Action:  Start with things that come easy for you -- decorating cakes, coaching a soccer team, organizing, making friends.  Then expand on that.  If you're not sure how to do that, then take classes until you discover a way that feels good for you.  You don’t have to be a Picasso to paint or a Hemingway to write.  Teaching, volunteering, sales, accounting, and business – these are all creative endeavors.  Don’t worry about monetizing your efforts.  Just do it for fun.  You never know where this will take you. One fellow I knew visited junkyards and found interesting pieces of metal, which he welded together to create sculptures.  He loved it.  In time, he started a side business selling metal art.  
Step 7: Become a possibility-thinker. When you look at a person, relationship, or opportunity, ask yourself, "What are the possibilities here?"  Most people don’t see possibilities because they never ask the question. You must ask the question and seek possibilities.  What if joining a study group opens up opportunities to learn new skills, meet amazing people, or start a new career?  What if taking a new route to work reveals a short cut, a new restaurant in town, or a beautiful view. Be curious and try new things.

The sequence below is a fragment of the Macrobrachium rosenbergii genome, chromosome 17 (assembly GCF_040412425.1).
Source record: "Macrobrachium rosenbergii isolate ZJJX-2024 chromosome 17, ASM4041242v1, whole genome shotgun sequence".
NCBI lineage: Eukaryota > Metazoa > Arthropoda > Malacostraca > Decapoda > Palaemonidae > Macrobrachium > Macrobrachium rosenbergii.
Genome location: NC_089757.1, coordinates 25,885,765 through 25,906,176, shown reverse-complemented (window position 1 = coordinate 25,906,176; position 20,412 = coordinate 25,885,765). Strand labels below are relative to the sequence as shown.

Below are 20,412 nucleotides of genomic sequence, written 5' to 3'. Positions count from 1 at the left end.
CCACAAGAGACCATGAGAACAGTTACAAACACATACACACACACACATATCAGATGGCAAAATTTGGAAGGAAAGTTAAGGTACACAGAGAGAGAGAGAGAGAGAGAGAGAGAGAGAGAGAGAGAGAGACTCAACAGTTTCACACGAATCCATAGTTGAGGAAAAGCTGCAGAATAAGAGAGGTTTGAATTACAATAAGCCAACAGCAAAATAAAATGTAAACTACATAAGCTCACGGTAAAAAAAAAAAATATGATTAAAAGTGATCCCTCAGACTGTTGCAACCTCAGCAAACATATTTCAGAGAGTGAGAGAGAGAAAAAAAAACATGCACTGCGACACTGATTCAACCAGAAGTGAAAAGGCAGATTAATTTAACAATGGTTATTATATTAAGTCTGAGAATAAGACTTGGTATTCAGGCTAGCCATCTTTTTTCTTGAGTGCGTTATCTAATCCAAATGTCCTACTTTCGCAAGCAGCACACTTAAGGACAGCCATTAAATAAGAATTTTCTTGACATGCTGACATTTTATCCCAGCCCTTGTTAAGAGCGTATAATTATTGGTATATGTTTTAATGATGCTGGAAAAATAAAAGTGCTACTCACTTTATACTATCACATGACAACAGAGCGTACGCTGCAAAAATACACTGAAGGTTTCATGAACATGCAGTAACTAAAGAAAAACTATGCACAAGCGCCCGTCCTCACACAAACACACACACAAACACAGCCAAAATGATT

Action:  Start by making a list of all the possible ways to do something.  Pick a subject and write it down at the top of the sheet of paper, or on a document in your computer.  For instance: If you want to go back to school and you need tuition money, what are some ways you could pay for it? Here are some ideas: You can take the money out of savings, get a school loan or grant, procure a home equity line of credit, ask someone to help you, put it on your credit card, win the lottery, trade services with someone for paying your tuition, get a job that subsidizes schooling, join the military so you can go to college, win a contest, find a benefactor, and so forth.  These are a few possibilities, but you can come up with more.   Notice if you are saying to yourself, that won’t work; that won’t work, etc. Ignore them. Those thoughts keep you in the struggle.